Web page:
I have not been to synagogue in months, but I was not very keen on going even before the pandemic. By contrast, my wife, a rabbi who faces a relatively high risk of dying from COVID-19 because she takes an immunosuppressive medication, has started attending services again. Everyone wears a mask, avoids touching anyone else, maintains a distance of at least six feet, and sings only at the volume of ordinary conversation. The prayer leader faces away from the congregation, and there is no reading from the Torah, since that would entail close proximity. When there is a sermon, the speaker stands at least eight feet from the congregation and avoids speaking loudly.

These precautions are not foolproof, but they are surely better than pre-pandemic practices, and my wife has decided that the benefits she gets from attending services outweigh the risks. That's the sort of decision all of us have to make these days, and there is no rational reason to view religious activities differently in that respect or to treat them as so dangerous that they cannot be tolerated at a time when people are resuming secular activities that pose similar risks of virus transmission. That arbitrary distinction, the one the Times seems to be urging, is at the heart of the frequently successful First Amendment cases challenging pandemic-inspired legal restrictions on religious gatherings.

According to the Times, Satterwhite "said that scrutiny had fallen unfairly on churches, while businesses with outbreaks did not face the same backlash." He adds, "I think that there is an effort on the part of some to use things like this to try to shut churches down." Given reporting like this, that seems like a fair inference.

Update: The Times changed the original headline over the story two days after it appeared. The headline now reads: "Churches Were Eager to Reopen. Now They Are Confronting Coronavirus Cases." The current version of the story does not note, let alone explain, the revision.

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  1. “More to the point, the Times never says how churches compare to other settings— such as bars, restaurants, offices, factories, house parties, and Memorial Day or Independence Day gatherings—as a source of virus transmission.”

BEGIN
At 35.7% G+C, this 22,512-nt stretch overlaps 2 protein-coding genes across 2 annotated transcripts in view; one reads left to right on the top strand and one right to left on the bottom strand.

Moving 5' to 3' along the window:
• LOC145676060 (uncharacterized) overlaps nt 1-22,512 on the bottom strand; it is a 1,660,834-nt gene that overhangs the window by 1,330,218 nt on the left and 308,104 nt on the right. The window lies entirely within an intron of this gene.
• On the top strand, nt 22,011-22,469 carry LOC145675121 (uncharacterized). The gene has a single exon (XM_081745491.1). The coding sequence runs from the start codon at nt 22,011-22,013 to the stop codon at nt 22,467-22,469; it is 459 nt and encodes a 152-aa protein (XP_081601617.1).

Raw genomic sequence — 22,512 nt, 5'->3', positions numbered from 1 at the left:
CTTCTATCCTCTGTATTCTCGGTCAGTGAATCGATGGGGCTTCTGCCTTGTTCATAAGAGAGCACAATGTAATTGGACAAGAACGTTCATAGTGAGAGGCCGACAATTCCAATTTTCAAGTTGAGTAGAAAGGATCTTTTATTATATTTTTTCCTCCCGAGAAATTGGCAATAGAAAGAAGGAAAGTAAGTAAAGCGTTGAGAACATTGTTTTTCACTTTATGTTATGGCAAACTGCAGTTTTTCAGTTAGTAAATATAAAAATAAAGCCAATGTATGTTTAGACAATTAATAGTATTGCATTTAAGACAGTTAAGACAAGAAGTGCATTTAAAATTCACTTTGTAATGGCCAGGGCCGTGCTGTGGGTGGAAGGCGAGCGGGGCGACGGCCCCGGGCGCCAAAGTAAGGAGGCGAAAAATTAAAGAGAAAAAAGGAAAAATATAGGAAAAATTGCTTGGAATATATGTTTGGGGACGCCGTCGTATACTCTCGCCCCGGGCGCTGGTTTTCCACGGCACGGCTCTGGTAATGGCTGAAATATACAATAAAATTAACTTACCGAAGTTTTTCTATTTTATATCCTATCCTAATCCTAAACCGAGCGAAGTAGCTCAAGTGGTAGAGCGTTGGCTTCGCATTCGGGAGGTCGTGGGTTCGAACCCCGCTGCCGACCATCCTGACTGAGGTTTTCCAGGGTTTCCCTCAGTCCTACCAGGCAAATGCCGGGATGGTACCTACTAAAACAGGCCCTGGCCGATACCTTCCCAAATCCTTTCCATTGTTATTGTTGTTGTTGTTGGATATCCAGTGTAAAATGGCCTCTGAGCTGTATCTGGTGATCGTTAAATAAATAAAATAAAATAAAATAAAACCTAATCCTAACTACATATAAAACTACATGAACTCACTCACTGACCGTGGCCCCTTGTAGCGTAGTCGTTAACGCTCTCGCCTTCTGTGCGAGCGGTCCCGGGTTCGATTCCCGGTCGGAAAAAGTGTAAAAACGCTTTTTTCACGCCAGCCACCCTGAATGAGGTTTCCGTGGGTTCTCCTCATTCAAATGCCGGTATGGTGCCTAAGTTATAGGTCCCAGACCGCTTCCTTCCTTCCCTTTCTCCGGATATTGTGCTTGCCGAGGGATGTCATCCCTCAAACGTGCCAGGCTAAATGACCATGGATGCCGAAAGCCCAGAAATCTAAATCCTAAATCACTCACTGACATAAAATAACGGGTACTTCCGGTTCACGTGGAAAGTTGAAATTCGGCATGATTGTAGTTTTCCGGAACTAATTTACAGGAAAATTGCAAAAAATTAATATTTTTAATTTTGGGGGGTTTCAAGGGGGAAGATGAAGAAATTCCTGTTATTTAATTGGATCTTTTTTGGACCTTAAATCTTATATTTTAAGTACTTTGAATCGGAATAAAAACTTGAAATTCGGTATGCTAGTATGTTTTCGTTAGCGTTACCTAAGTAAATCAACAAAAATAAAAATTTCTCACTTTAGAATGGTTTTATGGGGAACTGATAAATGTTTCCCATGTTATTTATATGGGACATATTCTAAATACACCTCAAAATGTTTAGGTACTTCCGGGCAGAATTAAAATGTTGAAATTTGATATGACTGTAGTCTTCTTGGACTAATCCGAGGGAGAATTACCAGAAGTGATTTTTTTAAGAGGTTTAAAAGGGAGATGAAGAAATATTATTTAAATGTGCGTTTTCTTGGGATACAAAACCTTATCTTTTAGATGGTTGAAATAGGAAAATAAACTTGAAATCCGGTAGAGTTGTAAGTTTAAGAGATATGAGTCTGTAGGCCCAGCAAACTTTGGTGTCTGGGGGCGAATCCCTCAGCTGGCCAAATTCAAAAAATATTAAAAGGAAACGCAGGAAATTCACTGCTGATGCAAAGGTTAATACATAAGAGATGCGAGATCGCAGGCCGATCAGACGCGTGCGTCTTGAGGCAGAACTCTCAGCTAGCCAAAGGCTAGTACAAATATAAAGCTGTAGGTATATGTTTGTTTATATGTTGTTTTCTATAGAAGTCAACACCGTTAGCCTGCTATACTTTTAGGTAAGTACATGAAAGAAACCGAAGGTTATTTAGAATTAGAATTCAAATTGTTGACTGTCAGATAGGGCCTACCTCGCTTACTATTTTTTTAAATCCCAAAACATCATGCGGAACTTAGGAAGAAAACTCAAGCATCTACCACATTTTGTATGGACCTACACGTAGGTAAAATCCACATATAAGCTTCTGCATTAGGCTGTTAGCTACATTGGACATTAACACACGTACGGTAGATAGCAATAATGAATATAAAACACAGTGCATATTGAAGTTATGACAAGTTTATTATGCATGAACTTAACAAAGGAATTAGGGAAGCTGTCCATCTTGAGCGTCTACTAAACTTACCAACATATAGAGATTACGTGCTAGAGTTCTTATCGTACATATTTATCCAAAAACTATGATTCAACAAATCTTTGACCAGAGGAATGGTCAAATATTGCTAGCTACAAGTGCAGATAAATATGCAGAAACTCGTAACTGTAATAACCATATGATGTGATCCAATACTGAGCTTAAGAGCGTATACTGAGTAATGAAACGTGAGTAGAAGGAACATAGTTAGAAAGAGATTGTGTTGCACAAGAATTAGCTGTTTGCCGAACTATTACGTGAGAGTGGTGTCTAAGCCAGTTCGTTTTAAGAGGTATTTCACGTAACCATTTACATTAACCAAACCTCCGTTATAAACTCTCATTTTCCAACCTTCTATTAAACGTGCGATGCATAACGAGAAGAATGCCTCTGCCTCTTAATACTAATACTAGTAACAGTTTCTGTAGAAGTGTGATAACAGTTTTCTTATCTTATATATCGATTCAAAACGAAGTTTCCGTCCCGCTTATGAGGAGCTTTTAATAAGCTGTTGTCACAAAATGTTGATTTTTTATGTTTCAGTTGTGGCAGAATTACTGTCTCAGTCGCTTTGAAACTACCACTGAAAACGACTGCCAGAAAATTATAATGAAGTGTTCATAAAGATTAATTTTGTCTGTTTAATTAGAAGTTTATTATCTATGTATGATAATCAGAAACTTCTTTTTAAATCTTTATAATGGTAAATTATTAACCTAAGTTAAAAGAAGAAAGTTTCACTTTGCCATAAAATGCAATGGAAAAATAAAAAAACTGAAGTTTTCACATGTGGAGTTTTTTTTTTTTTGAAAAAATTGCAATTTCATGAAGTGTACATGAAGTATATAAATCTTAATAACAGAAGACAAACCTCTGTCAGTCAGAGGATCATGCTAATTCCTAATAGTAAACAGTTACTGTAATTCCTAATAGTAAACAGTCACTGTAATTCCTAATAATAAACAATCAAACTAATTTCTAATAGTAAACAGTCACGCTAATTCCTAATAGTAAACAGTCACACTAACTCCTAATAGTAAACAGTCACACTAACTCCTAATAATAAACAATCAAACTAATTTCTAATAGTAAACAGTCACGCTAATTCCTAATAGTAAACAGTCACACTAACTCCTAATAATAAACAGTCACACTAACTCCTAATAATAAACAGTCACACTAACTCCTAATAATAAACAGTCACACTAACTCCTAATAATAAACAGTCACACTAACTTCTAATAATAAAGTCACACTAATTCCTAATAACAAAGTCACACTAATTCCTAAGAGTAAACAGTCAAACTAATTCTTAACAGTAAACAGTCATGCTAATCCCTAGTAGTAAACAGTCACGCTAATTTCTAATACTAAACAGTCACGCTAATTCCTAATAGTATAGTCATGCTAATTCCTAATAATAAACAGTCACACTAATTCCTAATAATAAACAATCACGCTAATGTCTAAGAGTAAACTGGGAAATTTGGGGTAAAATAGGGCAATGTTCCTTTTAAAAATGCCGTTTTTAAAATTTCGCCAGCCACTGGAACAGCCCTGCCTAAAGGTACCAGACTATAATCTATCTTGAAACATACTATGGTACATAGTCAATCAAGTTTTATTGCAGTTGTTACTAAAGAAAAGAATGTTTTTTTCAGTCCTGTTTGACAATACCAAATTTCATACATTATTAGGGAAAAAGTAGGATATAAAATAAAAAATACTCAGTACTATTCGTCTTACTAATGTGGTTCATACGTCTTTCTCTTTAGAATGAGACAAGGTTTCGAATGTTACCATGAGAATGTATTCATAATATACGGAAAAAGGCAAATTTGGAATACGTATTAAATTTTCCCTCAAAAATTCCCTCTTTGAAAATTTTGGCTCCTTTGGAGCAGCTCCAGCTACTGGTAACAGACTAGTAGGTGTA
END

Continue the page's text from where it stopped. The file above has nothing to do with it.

The riots, General, don’t forget the riots.

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  2. One should never use the NYT as a source, let alone write an entire article about them. Like bullies, they thrive on the attention. Treat them more like certain posters on this site, just skip on down the the next thing.

    1. Citing the NYT is like citing a stopped clock. It may be right once in a while, but you never want to depend on it, and any cites to it are dubious right from the start.

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    2. But there is a certain evil pleasure to be gained by reading the horror that is the Times.

    3. This, really. Engaging the NYT on the level is a loser’s game, an exercise in futility. They are not interested in playing fair, so don’t play fair with them. Ignore, mock, quick refutation on the points. Nothing more.

      And above all, don’t give them your money.

  3. The NYT really can’t lose here. They satisfy their ignorant subscribers while flaunting the administration. They are the mouthpiece of the Democratic Party. It is why Reason should never quote them but I realize twitter style flame wars are more the fashion than actual discourse.

    1. They’re not the mouthpiece, but the nag of the Democrats.

      30 years ago I told a political comrade that I read the Times to see what “THEY” were thinking, or wanted us to think.

  4. next: how everyone who went to a grocery store died

    1. Did you hear about the woman who worked at a hair salon? She dyed.

      1. I bet that was one of her highlights.

        1. *applause*

        2. Now cut that out

      2. You guys are sick for joking about a serious pandemic. We’re in a very hairy situation.

    2. People don’t sing in huge crowds in grocery stores.

      1. Someone has never seen a Jane’s Addiction video

        1. touche

        2. Or the commercials for…any grocery goods or grocery.

          1. I’m just going on general principles from general recollections of video ads, but I’d bet on those principles that there are running somewhere within recent times one or more ads where people gather in an aisle and sing about toilet paper or canned vegetables or meat extender or whatever.

            Like when I was with another political friend killing some time for traffic to die down and discussion came up about complaints about Joe Camel, and I said (without recalling any particular one) that cartoon characters for adult products were very common in commercials, so we turned on the TV, and sure enough at the first ad break, there were 3 ads for adult products that used cartoon animals; I remember the first was the Cadillac Catera.

            1. Myrbetriq has the animated over-active bladder. Charmin toilet-paper loving bears. SCANA Energy has animated bears. Serta matress sheep. Duracell bunny? The General from General Car Insurance. Snuggles the bear. Pilsbury dough boy. Purple cow from Experian. Muxinex snot monsters. Pom juice animated samuri, dragon, etc. BOOST protein drink with animated veggies, etc. in the fridge.

  5. “More than 650 coronavirus cases have been linked to nearly 40 churches and religious events across the United States since the beginning of the pandemic,”

    So 650 over 6 months?

    “with many of them erupting over the last month as Americans resumed their pre-pandemic activities.”